Rwandans may be among the hardest working people on earth, most employed as farmers and in their fields from early to late, no matter the local ecology, which is endlessly varied.  We saw ancient rain forests in the dense Nyungwe National Park (where we did a heart stopping canopy walk and trekked to see chimps), alpine meadows with cattle grazing, the lovely shores of Lake Kivu, Serengeti like plains in the far east, home to Akagera National Park, the cone shaped Verunga mountains in the northwest, dormant volcanoes that are home to some 800 Mountain Gorillas (where Diana Fossey worked and died).  Simply, it is one of the most beautiful countries we have ever seen.  Aside from the parks, it is also the most crowded country on the continent and no matter where we drove, there was always people and another plot of cultivated land.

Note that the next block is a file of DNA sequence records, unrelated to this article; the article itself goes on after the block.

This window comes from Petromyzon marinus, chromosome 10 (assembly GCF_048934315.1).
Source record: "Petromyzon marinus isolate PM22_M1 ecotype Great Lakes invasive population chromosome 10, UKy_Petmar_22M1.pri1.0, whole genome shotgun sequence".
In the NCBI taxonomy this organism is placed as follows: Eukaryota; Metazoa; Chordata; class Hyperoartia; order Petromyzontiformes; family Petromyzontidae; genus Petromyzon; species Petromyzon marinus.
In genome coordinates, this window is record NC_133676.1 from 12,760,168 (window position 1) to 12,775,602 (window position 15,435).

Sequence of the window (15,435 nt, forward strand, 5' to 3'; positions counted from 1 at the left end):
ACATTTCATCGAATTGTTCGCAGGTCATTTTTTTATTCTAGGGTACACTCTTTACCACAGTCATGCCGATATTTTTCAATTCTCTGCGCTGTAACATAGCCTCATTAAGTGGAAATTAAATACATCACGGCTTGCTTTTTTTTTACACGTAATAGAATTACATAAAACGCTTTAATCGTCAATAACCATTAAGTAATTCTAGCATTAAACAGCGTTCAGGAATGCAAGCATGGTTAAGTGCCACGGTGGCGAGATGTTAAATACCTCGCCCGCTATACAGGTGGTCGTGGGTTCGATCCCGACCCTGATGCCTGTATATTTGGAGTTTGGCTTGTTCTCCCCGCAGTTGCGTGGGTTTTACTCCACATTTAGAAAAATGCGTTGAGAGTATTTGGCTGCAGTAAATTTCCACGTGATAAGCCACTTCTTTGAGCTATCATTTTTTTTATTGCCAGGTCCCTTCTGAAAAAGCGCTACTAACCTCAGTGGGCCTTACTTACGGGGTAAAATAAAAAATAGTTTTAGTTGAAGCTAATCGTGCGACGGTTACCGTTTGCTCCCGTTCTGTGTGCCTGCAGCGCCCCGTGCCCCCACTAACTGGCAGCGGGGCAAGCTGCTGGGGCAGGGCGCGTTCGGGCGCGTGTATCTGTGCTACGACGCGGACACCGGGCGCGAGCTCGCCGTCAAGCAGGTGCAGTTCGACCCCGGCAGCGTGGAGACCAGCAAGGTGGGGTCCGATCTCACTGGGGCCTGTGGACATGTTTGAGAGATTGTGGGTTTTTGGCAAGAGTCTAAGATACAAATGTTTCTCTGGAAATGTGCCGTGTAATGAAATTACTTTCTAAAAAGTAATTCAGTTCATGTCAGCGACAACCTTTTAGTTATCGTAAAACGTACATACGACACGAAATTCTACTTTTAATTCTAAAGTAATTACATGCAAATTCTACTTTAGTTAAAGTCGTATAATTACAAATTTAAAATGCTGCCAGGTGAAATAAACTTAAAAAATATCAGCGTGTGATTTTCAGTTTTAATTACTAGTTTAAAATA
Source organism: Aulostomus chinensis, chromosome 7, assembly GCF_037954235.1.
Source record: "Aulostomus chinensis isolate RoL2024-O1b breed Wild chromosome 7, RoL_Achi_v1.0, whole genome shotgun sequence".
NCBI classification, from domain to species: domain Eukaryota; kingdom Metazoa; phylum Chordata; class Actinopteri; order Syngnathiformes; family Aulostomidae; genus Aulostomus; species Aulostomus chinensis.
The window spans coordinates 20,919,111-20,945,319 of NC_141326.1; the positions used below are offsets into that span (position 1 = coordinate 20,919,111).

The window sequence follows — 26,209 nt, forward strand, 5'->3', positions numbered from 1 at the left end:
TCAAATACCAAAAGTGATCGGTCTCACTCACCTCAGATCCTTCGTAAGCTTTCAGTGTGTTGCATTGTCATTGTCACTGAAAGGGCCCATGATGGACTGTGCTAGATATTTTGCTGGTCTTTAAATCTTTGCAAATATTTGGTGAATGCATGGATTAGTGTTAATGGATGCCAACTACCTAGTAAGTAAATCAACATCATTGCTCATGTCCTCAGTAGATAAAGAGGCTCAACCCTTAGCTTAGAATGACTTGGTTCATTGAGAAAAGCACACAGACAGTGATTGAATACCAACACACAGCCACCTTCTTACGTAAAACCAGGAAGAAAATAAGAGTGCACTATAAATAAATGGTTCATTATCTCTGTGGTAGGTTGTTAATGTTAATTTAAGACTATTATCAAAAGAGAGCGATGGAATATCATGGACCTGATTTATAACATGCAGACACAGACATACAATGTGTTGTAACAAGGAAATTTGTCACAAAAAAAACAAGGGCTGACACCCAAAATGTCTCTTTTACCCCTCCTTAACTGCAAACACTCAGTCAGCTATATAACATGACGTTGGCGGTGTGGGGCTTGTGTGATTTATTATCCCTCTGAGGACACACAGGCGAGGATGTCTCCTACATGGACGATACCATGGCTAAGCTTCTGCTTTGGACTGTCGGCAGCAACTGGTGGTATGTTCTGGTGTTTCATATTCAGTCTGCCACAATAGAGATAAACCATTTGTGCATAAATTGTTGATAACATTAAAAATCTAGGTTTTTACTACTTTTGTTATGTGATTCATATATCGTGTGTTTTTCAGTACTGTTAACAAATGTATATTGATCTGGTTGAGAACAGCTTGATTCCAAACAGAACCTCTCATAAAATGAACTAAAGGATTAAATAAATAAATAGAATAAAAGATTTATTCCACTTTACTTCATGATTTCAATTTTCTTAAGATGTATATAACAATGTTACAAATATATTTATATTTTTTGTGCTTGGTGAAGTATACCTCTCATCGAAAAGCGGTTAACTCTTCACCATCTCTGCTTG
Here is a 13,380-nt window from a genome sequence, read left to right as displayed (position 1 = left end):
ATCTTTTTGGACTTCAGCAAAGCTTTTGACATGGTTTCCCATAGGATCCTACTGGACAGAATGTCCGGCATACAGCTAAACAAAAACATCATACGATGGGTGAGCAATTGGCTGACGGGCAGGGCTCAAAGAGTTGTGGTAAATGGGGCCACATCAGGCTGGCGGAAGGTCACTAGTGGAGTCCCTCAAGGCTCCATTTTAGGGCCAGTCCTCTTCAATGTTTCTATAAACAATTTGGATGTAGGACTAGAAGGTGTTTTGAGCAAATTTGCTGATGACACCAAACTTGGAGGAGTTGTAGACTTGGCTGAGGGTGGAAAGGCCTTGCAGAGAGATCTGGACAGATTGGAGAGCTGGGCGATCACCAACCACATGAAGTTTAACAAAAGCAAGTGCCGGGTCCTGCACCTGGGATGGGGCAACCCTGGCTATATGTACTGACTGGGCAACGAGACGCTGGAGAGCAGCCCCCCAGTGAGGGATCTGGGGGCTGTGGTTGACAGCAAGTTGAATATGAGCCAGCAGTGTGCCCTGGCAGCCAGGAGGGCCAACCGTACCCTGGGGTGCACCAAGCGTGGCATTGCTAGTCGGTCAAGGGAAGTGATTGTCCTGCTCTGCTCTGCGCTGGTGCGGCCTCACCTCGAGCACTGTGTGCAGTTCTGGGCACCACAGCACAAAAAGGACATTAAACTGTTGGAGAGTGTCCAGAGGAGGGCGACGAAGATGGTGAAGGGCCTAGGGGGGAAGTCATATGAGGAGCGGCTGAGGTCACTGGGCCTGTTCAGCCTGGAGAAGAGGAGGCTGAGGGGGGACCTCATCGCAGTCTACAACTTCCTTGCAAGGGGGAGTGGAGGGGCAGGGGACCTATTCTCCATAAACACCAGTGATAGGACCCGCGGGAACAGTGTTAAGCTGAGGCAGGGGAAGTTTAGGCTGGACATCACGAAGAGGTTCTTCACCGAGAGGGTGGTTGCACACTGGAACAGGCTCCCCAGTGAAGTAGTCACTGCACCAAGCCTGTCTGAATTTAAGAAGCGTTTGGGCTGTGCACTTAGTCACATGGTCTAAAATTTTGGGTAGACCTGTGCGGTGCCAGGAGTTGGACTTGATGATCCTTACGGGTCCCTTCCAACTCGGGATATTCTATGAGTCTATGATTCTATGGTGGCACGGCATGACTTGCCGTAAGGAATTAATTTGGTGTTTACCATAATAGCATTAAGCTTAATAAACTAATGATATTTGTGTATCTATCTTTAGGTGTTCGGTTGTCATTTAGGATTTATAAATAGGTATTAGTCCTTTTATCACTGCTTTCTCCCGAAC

But, oh those parks.  The highlights of our trip included a multitude of antelope, the giraffes, hippos, and the elephants of Akagera, jaw dropping for our students who were seeing this world for the first time and still incredible for those of us have done safari before.  We lucked upon an amazing event that none of our drivers or our guide had ever seen: a herd of 16 elephants swimming across a lake.  A big male went first to make sure it was safe, others then followed, keeping the babies safe from crocs by putting them in the middle, and the rear brought up by three adolescents who played and sprayed and wrestled their way across, having a ball along the way.  The Rwandans kept exclaiming, “This is very special”.